Sunday, December 31, 2006

Character as Story: Meet Betty Butterfield

What about story as character, character as story?

If you've ever been in a screenwriting or creative writing class, you're familiar with the "character study." These exercises aren't meant to stand on their own, or even be read by anyone else; they're just a way for the writer to explore/develop/get to know the character.

Occasionally a film gets made that is actually a character study. The idea is that "the character is the story." But a character isn't "story" until placed in a context that allows meaning to arise. Then you have a character-driven story (fueled by character's dramatic need) — not merely a two-hour look at a character being who he/she is.

So a character needs some kind of context in order to "be a story" — that is, to generate meaning, to illuminate more than just a fictional personality for its own sake. But that context doesn't necessarily have to be a traditional narrative structure.

This is one of the strengths of new media: work can be crafted for specific purposes outside traditional genres, structures and formulas. For instance, the essay is a powerful form rarely used on TV outside of journalism/news editorials and film reviews, but proliferating online. Many videoblogs are basically personal video essays.

But the video essay is not limited to journalism or even "realism." Expanding the essay form into dimensions of fiction and hyperreality can allow even greater meaning to arise. Stephen Colbert's The Colbert Report is a great example of how the fictional element (character) can combine with the "real" element of news media to generate a more potent commentary than fact alone.

This is an area where character can actually "become story": juxtaposing the character with some aspect of reality (great or small) creates tension and meaning. The premise may be extremely simple: Character X records her own opinions and reactions to events in the real world. It is up to the writer to execute this in a way that sheds light upon those events, and perhaps even on our culture as a whole. By way of example, I'd like to offer three video essays featuring Betty Butterfield, a character who, over the course of 74 episodes, becomes a story: the story of our culture, the story of how we all make each other who we are.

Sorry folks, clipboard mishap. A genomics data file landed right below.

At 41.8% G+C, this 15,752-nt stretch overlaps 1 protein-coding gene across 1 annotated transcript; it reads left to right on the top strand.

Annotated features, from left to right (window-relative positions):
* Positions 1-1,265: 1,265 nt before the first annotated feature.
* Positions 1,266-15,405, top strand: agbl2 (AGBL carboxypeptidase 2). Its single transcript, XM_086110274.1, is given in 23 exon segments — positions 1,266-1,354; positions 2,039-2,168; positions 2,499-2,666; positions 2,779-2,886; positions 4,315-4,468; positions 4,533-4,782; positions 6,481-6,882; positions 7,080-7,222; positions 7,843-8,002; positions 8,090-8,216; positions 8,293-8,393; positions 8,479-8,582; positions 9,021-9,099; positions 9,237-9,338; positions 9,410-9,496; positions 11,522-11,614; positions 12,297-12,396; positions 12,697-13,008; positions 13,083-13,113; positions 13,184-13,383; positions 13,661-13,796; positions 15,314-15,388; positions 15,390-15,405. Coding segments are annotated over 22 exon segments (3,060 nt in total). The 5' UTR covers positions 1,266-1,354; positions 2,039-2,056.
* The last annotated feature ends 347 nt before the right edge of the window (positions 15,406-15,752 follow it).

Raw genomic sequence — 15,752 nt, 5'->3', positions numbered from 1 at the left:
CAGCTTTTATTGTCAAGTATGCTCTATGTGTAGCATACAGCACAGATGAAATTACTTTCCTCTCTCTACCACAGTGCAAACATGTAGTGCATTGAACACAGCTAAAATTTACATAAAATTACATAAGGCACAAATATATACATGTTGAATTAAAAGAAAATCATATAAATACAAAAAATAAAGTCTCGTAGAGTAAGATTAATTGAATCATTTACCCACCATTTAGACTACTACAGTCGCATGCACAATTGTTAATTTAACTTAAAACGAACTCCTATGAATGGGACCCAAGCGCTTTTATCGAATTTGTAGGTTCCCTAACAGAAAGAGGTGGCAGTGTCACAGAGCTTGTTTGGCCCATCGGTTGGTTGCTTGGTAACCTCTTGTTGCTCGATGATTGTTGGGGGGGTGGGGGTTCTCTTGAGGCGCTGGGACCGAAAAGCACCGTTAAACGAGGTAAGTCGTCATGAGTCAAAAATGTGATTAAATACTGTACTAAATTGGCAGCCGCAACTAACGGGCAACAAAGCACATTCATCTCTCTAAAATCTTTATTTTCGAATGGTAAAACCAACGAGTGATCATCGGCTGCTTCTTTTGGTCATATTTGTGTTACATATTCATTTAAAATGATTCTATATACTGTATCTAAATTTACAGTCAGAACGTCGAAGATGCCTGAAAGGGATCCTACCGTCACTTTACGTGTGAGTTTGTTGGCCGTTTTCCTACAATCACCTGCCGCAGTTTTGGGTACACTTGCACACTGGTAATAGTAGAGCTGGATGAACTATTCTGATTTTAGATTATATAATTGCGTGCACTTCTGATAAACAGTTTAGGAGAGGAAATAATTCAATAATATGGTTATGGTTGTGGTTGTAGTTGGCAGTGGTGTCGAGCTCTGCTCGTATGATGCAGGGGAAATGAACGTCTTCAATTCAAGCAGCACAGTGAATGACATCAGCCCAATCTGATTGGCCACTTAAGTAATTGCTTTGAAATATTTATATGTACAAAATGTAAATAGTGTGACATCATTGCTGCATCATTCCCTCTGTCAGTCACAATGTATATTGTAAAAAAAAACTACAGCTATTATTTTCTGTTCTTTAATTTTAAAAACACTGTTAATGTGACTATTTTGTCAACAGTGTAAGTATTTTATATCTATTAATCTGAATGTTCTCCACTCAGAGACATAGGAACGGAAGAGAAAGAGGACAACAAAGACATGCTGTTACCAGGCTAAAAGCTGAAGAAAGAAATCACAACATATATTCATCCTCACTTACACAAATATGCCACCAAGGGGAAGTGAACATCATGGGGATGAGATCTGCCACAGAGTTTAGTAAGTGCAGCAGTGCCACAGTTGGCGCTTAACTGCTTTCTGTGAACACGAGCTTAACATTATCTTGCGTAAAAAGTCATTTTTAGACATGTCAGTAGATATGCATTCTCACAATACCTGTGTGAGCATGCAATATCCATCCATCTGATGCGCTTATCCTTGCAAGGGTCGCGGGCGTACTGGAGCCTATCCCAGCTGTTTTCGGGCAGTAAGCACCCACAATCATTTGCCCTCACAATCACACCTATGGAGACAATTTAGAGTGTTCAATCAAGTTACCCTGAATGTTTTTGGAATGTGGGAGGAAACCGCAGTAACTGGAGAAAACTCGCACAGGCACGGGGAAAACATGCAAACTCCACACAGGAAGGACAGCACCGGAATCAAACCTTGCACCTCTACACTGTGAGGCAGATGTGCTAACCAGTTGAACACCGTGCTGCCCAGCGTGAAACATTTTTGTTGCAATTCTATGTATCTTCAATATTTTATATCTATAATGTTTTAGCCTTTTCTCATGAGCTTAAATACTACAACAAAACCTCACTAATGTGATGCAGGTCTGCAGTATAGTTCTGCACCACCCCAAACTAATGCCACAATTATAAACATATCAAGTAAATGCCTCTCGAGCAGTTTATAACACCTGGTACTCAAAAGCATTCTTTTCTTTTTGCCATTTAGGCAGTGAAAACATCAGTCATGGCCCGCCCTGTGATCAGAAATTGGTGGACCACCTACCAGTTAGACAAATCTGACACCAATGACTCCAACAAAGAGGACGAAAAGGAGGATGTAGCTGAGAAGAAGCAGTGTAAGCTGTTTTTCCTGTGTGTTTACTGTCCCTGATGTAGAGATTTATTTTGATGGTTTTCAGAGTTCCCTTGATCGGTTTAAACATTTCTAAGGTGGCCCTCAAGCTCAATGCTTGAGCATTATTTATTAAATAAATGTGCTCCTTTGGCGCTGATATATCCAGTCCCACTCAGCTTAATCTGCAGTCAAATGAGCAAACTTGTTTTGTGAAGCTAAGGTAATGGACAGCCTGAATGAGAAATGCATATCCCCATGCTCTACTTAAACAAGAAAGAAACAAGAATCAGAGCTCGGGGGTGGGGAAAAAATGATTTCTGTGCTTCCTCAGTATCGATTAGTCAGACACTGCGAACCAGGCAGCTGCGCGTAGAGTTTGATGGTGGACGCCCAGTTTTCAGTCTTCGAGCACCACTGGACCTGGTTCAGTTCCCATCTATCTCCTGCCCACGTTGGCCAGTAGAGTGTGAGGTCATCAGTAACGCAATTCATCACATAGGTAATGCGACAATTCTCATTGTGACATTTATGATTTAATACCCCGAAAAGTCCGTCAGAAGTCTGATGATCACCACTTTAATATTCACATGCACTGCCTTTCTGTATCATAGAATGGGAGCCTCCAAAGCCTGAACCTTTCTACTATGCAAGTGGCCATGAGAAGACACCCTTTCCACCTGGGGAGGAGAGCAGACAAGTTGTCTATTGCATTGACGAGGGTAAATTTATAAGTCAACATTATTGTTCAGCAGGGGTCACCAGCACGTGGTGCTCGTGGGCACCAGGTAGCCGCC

You can learn more about Betty's creator here and here. All 74 episodes of Betty belong to the public domain and are available on Internet Archive (just search for her name in the Moving Images category).

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Like so much media found on the Internet, Betty was discovered by happy accident. I was browsing Internet Archive for public domain video related to Wal-Mart, and I saw her thumbnail; I thought it was a picture of a Transylvanian (as in "Rocky Horror", not the region).

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Click on images to play

Late-Night TV
Dig friend Betty's astute observations about late-night TV. Supremely one with her/our/their culture, she speaks for all of us; way down deep in our ineluctable reptile brains, we are everyBetty.

No/Smokin' Sisters

Ever heard the screenwriting adage "Show, don't tell"? Well, if you ever doubted it, take a look — here's why. This hyperreal dialogue between Betty and her sister Bonita (and the camera) is infinitely more powerful than the standard-model public service announcement; it skips the tired information, the preaching, and the spokesperson's lame attempts at sincerity, and gets right into ghastly.

The Horror of Wal-Mart

What's wrong with Wal-Mart? You can find out by watching this footage of a day-long protest, or you can listen to Betty for two minutes. Note the use of an unsympathetic and unreliable narrator; Betty is an appalling individual, yet we learn so much from her... she is the Humbert Humbert of vlog culture.

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